Never peel a potato again. Use a Potato Ricer.

This is a bit of a misleading title, I’ll admit. You’ll probably need to peel a potato again at some point in your life. I’m not sure where or when but it’ll happen. You WON’T need to do it for a pot of mashed potatoes though. ‘Cause I’m going to show you how to use a potato ricer.

So stop doing it.

I’ve mentioned the potato ricer before and how it’s one of the kitchen tools you should have, but I didn’t really explain why.

What’s the point?

  1. Other than pressing them through a fine mesh screen, a potato ricer is the best way to get ultra smooth potatoes. It’s simply more effective than mashing them.
  1. It’s also faster because using a potato ricer means you don’t have to peel your potatoes. You just boil them with the skin on and then squish them through the ricer.

For smooth mashed potatoes a potato ricer is the only way to go.

At this point you may have noticed there’s not a lot of funny in this potato post.

That is because I’m very serious about my potatoes. Deadly serious. They’re no joking matter and I intend to use this post to treat them with the reverence they deserve.

But first a potato joke.

Q: Why shouldn’t you give a zombie mashed potatoes.

A: Because they’re already a little grave-y

My mother used a potato ricer when I was growing up and I thought it made the worst potatoes in the world. Like, they were awful.

Turns out, she wasn’t using it properly. This was before you could use the Internet to look up everything from how to rice a potato to how to perform brain surgery on your lunch hour with a stapler.

So she just took the ricer, held it over our plates and squished out some potatoes onto it.

That part she got right. What she got wrong was you’re supposed to rice the potatoes back into the pot, add your milk and butter and give ’em a stir.

How does it work?

  • A potato ricer pushes the cooked potato through a series of fine holes in a metal disk. The soft potato goes right through the small holes, while the tough skin stays behind and can then easily be picked up out of the ricer and composted.
  • You rice the potatoes into a pot and then add your cream, milk, butter, sour cream or whatever else you like to fancify your mashed potatoes with.

Wanna see the magic of a potato ricer? Here we go …

Let’s all just pretend these photos are a lot nicer than they are.

You need a pot with water for boiling the potatoes, a few potatoes and your potato ricer. It’s the star of the show.

What you do NOT need is this. A ragged old potato peeler. You don’t need a shiny new one either. You don’t need ANY potato peeler.

I realize it’s a disaster and I’ve since replaced this junkyard dog of a peeler, but I replaced it with the exact same one. I’ve gone through a lot of different ones and for me it’s the best potato peeler.

Cut your potatoes into equal sized chunks and drop them in cold, salted water. Started them in cold water will make sure they cook more evenly. Equal sized chunks ensures all the pieces cook in the same amount of time. Generally I use baking potatoes for mashed potatoes. Sometimes known as Idaho potatoes. They’re not too starchy, not too dry … they’re potato perfect.

Once your potatoes are cooked drain them over the sink. Don’t be bothered to dirty a strainer or pot lid, just pour out the majority of the water while holding the potatoes in with a spoon.

Once drained, using a spoon, drop the potato chunks into your potato ricer.

Pull the handle of the potato ricer down and squeeze those babies out.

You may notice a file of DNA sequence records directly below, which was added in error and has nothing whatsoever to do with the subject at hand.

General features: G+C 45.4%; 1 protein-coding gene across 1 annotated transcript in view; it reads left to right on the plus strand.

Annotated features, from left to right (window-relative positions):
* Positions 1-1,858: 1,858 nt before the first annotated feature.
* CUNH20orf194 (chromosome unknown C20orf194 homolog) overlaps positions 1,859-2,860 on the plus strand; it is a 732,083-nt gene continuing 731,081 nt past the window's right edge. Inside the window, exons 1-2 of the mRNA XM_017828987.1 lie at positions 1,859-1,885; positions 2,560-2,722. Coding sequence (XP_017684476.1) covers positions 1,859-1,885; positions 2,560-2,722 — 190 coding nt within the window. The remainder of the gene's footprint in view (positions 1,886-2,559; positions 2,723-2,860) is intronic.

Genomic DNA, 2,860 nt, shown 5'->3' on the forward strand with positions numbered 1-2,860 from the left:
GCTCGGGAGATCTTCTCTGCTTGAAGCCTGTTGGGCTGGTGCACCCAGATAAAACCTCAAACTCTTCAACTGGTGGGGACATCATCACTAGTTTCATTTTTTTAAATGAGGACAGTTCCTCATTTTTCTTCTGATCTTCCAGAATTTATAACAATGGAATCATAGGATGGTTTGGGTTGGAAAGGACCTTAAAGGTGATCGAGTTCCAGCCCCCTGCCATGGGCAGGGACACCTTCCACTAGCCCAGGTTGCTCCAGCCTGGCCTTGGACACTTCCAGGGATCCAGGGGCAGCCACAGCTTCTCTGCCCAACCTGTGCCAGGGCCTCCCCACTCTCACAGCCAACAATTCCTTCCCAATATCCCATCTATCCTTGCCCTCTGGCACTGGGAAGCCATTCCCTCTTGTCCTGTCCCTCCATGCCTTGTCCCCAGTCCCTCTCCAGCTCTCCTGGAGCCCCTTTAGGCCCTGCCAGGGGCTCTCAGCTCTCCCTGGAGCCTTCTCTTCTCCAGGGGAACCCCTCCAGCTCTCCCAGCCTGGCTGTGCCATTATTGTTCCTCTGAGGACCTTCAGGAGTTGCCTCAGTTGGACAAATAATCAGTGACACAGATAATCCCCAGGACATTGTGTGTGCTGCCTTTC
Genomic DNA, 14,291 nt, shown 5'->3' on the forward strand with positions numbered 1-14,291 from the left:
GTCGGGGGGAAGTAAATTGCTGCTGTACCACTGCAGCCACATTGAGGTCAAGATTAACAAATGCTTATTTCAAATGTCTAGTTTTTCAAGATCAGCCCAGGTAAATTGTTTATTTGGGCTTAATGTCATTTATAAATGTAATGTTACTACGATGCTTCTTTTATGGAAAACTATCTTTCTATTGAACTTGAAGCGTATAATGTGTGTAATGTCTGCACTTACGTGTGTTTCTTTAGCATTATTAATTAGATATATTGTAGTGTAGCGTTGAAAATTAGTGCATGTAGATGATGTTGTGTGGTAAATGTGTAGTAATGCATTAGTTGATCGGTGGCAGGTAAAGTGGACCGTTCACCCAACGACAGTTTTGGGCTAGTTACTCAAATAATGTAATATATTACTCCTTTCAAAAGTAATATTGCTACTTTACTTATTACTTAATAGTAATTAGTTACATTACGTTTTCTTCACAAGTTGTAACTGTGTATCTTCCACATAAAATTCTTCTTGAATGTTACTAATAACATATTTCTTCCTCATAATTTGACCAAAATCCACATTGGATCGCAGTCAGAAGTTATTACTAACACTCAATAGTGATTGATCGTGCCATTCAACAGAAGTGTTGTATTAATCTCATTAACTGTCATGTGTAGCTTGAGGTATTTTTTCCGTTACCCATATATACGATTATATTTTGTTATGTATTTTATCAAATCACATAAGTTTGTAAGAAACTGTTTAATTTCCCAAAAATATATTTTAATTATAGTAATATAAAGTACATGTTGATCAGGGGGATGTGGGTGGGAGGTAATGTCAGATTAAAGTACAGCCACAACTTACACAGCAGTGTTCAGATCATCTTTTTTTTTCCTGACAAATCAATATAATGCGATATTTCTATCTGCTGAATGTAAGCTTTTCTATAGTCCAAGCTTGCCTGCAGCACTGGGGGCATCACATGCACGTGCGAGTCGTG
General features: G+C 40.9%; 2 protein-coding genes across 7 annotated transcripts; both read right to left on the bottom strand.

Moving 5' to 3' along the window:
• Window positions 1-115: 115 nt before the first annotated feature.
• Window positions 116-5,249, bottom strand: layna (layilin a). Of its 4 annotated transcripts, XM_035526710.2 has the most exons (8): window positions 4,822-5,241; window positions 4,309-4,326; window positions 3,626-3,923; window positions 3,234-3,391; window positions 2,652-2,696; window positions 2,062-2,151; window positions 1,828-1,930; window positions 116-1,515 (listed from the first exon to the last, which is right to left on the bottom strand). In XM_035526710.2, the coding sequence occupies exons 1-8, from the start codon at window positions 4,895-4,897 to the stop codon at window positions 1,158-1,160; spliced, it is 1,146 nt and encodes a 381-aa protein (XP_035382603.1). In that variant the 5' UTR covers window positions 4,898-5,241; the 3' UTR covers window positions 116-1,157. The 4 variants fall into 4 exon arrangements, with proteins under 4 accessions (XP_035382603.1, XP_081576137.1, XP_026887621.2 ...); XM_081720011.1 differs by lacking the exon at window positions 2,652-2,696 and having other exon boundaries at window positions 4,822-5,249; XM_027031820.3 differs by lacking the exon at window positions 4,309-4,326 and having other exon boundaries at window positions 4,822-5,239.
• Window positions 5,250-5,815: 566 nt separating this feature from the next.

The ricer I’m using here is plastic with a flat bottom, which I was a bit nervous about but this ricer lasted me years and years before it finally broke in half during a particularly exhaustive Thanksgiving dinner workout.

I replaced it with a more expensive stainless steel version with a different shape. Which I hated. It doesn’t squish out enough of the potatoes leaving some of them inside the ricer. Because the metal ricer was bigger it was also harder for me to wrap my short fingered, square hands around the handles to get enough leverage to squeeze it properly..

The metal one got gifted to someone else and I bought another inexpensive plastic Fox Run potato ricer ended up back in my kitchen.

After you’ve squeezed the potatoes take a look inside the ricer. There they are. The peels. It’s a potato miracle.

Add a whack of butter and some milk or cream and stir with a wooden spoon or a whisk. Enjoy.

My next ricer will be the same style as this one but in metal.

That’s it. Easy, no peel mashed potatoes that are smooth and delicious. JUST in time for potato pancake season.

Every season is potato pancake season.

Never peel a potato again. Use a Potato Ricer.


  1. Treva says:

    I was cursing the job of peeling potatoes just last night! I am ordering a ricer right now. And I found it for $14.99 on Free shipping in Canada with a minimum $25 order (and I’m sure I can find something else fun to order). Cheers!

  2. Anita says:

    You and the other readers have so many great tips. No peels? Spinach? Guacamole? Applesauce? Who knew? I have a gift card from Williams-Sonoma burning a hole in my pocket… Hello Ricer, here I come!

  3. Lisa says:

    Am I in the minority here to say I like lumpy mashed potatoes?

    Funny story – when my mom used to make mashed potatoes out of those boxed flakes back in the 1970s, she had to boil and mash a couple real potatoes up with a fork and stir them in to trick us!

    • Sera says:

      You are not alone. I too love lumpy mashed potatoes. And I even like some bits of skin for texture. And plenty of garlic. TONS of garlic. But I may still have to get a ricer because that looks way easier.
      Thanks Karen!

    • Vikki says:

      I confess!! I like a few small lumps in my mashed potatoes too. It’s like a last, unexpected gift from the sacrificed potato. Yum!

  4. Jrn says:

    Does anyone else here add roasted garlic to their mashed potatoes as they stir in the other ingredients? If so, would you share the amount you use for x number or pounds of potatoes? My son had some garlic mashed potatoes and loved them but I’d like to start with some general guideline before I (possibly) tweak it.

    • Alice says:

      Not roasted garlic — that would involve too much planning ahead — but sometimes I boil one or two cloves of garlic with the potatoes. Make sure they get mashed in. They’re not too strong once they’re cooked like that.

  5. RuthyJ says:

    This is one of those things I didn’t kknow I needed, but suddenly life seems incomplete without it.

    I may not be able to find the prostitute potatoes, but I WILL obtain a potato ricer, I declare it… even if mine has to get here by a roundabout route from the US of A.

  6. Nancy Carter says:

    So, the other tater says, If that’s Idaho, who’s the mean tater with her, oh that mean is her boss of bosses, his name is Dictator.

  7. Ann says: